Victims of what anti-law-school bloggers have dubbed “the law school scam” might argue that working for a law school, or at least the kind of law school that saddles students with debt and can’t get them jobs, is closer to a crime than community service. There is certainly an argument that law professors who aren’t part of the solution are part of the problem.
But the notorious William Lerach, the securities plaintiffs’ lawyer turned convicted felon, believes that law teaching is a noble calling — and wants the community service credit to show for it….
Josh Gerstein of Politico reports:
Lerach, who pled guilty in 2007 to conspiring to obstruct justice and make false statements in connection with secret payments to plaintiffs in many of the the class action cases his law firm brought, wants to teach a class at the University of California/Irvine Law School to be titled: “Regulation of Free Market Capitalism – Are We Failing.”*
Lerach proposed teaching the class as part of the 1000 hours of community service he is required to serve in connection with his guilty plea, which also resulted in a two-year jail sentence, but probation officers rejected the class on the basis that UC/Irvine is not a charity akin to a church, a soup kitchen or Goodwill.
(No, those foul-smelling, poorly dressed people wandering around with vacant looks on their faces aren’t homeless — they’re just law professors.)
Lerach is appealing probation’s determination to a higher authority:
Now, Lerach is trying to get U.S. District Court Judge John Walter to override the probation office’s decision and declare that teaching such a course would be suitable community service, in addition to the other work Lerach has done for a disabled veterans’ business group, a German Sheperd rescue organization and the La Jolla (Calif.) Historical Society. Walter is scheduled to hear arguments on the issue Monday morning in Los Angeles.
Rescuing dogs versus training attack dogs of the future; it’s all good.
Here’s a description of Lerach’s proposed class (see here, page 3):
Dean Erwin Chemerinsky has asked Mr. Lerach to design a course on the “Regulation of Free Market Capitalism – Are We Failing,” which Mr. Lerach would teach beginning in January 2011. The creation of this course will be an extensive undertaking requiring substantial research and other work activities to create the course syllabus and the outlines for the individual course lectures.
The course would focus on the financial markets and public corporations, but would also touch on related regulatory failures in the anti-trust, consumer, and labor areas. The course would combine economic and political history, with legislative action and judicial decisions. Finally, the course would include a strong ethical component. Mr. Lerach would talk about the mistakes that he made and would counsel students on the temptations and difficult decisions they will face in the legal and financial worlds. Mr. Lerach would caution the students to practice law ethically and within the strictures of the law, and he would counsel them on the steps they might take to avoid his fate.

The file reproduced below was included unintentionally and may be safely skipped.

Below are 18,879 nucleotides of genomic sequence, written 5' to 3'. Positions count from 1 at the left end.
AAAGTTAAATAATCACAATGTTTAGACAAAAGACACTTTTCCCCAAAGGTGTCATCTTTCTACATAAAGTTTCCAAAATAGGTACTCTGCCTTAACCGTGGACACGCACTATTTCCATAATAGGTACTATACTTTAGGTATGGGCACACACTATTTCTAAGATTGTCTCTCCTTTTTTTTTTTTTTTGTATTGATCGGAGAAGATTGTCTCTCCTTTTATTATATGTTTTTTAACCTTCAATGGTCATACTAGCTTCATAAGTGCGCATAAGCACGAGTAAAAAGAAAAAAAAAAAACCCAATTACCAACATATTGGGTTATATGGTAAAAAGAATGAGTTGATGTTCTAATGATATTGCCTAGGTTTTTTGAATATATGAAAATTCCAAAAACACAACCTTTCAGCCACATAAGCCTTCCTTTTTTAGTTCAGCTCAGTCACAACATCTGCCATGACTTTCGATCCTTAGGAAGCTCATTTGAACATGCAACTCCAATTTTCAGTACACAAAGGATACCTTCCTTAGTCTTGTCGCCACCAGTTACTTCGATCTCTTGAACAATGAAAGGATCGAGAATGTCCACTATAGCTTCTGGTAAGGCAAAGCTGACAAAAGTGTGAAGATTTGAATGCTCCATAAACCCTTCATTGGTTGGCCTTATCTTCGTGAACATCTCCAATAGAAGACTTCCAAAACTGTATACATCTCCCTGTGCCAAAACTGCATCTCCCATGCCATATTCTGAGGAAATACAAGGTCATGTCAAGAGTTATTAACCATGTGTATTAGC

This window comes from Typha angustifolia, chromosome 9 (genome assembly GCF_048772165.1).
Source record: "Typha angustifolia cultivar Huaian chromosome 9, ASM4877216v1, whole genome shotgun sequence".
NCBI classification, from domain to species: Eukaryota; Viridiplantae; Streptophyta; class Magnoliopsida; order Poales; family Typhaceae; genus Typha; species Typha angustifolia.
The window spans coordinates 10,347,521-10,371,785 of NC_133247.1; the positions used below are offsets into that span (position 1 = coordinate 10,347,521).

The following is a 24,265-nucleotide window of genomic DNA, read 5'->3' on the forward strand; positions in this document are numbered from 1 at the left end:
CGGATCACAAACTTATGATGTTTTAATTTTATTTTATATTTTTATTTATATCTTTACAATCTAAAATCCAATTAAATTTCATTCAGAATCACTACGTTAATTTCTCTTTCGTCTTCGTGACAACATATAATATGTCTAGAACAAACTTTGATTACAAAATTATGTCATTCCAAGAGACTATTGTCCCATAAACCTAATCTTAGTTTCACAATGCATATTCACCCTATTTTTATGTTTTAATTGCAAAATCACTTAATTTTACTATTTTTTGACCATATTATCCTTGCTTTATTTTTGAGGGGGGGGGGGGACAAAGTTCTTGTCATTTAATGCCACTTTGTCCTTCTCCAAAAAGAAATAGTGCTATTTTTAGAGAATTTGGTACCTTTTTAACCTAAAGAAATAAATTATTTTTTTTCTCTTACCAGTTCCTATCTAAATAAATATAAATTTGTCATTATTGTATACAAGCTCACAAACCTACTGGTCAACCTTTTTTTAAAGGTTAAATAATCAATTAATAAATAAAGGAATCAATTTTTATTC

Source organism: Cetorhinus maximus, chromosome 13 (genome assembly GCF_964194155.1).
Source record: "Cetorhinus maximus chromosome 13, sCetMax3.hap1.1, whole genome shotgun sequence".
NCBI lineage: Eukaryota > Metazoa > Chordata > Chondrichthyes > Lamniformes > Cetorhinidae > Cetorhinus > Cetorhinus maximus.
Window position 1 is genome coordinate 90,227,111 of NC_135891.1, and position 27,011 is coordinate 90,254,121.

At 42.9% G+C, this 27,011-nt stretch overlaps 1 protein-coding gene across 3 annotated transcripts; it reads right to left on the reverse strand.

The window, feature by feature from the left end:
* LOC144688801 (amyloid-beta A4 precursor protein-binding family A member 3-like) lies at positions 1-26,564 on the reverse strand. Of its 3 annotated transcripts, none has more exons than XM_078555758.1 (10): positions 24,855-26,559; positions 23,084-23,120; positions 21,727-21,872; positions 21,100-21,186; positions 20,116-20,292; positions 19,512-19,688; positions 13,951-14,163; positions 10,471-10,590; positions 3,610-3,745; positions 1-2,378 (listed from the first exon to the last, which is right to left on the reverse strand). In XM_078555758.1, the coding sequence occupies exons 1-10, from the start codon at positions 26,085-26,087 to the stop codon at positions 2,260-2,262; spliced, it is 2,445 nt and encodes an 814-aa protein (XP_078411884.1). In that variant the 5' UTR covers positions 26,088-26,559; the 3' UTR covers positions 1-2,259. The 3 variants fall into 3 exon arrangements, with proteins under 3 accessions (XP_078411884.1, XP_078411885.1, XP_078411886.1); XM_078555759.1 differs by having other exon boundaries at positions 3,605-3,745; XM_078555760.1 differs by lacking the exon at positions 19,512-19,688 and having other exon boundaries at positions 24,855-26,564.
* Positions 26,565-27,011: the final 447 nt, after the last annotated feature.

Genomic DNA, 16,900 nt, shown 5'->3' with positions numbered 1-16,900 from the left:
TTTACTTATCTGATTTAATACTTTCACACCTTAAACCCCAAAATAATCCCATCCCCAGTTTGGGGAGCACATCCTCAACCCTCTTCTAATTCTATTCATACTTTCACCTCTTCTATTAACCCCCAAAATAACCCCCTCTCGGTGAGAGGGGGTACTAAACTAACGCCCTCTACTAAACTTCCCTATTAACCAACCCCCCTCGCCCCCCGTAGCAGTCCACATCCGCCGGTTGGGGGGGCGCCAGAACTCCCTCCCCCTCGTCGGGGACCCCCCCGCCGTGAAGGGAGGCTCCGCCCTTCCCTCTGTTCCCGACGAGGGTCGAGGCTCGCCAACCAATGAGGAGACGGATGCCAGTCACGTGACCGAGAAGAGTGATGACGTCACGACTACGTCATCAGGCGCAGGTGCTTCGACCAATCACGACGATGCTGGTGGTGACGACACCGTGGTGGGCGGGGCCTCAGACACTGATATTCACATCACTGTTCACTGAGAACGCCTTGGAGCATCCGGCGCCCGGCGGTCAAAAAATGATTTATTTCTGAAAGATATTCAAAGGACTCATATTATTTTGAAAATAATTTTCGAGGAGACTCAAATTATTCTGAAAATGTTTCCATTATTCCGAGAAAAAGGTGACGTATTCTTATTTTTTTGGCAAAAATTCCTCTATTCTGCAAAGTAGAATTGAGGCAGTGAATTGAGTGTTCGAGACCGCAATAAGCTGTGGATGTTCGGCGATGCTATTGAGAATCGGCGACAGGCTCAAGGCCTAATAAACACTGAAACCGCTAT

Tips like “don’t be a greedy SOB”? This doesn’t seem like wise advice to give aspiring lawyers (even at Irvine’s public-interest oriented law school).
The U.S. Attorney’s Office had a snarky yet sensible response to Lerach’s proposal:
Prosecutors took no position on whether the judge should OK the class, but they said that if he did Lerach should only get credit for the self-flagellating portion of it and not the time he spends discussing bad behavior of other individuals, regulators or corporations.
“The government respectfully submits that the numbers of hours of community service for which defendant receives credit should correlate directly to the number of hours that defendant devotes to lecturing the law students on the ‘mistakes that he made’ and ‘the temptations and difficult decisions they will face in the legal and financial worlds,’ and ‘caution[ing] the students to practice law ethically and within the strictures of the law, and . . . on the steps they might take to avoid his fate,’” prosecutor Richard Robinson wrote.
“By contrast, the hours defendant devotes to lecturing law students about economic and political history, and legislative and judicial decisions regarding financial markets and public corporations, while ‘touch[ing] on regulatory failures in the anti-trust, consumer, and labor areas,’… should be disregarded in calculating defendant’s community service hours.”
This seems reasonable. Teaching the law is an admirable endeavor, and some of the best people we know are law professors. But is law teaching akin to working in a soup kitchen? We think not — even if teaching civil procedure to 1Ls might sometimes feel like dishing out gruel to (future?) homeless people.
What do you think? Take our poll below.
UPDATE: Judge John Walter (C.D. Cal.) did not think much of Lerach’s request. He denied it — and benchslapped Lerach too (first link).
Lerach, feds spar over Wall St. woes class [Politico]